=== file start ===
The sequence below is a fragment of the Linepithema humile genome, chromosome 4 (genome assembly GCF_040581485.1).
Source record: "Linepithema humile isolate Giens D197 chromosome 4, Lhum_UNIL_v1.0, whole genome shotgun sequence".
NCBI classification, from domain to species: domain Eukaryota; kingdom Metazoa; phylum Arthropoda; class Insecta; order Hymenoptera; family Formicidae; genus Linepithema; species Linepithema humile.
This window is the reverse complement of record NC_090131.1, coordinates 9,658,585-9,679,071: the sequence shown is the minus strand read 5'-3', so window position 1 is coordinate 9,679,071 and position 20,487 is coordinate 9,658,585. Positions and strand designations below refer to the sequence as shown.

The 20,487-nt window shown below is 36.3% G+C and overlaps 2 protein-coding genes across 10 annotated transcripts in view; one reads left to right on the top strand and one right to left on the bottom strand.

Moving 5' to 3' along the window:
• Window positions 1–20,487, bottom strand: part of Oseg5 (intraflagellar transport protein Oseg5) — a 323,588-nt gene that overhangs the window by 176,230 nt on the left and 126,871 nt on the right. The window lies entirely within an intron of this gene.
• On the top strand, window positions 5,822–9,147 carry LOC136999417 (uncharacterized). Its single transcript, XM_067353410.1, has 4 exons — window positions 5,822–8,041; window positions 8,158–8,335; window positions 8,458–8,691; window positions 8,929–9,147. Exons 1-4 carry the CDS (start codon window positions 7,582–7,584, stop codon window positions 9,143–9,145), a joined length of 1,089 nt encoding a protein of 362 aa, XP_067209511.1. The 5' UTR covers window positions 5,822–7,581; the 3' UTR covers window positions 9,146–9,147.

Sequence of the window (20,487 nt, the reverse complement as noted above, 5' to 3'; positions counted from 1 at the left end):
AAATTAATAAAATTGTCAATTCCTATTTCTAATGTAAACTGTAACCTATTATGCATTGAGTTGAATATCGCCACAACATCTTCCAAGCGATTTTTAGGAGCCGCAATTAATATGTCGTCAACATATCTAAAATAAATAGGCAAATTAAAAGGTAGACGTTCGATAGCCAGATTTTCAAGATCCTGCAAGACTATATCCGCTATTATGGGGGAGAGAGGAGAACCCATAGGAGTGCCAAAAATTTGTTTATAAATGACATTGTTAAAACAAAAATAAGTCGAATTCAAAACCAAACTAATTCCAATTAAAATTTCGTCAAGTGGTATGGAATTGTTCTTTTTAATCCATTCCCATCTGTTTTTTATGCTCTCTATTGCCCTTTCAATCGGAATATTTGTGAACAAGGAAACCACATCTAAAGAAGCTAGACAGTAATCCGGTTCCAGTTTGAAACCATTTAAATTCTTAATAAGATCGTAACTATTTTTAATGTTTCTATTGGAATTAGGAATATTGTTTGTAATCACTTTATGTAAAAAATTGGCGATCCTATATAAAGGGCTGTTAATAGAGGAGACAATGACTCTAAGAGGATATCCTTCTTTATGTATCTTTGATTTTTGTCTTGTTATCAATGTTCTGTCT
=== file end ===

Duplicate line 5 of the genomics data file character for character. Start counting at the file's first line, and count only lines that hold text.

The 20,487-nt window shown below is 36.3% G+C and overlaps 2 protein-coding genes across 10 annotated transcripts in view; one reads left to right on the top strand and one right to left on the bottom strand.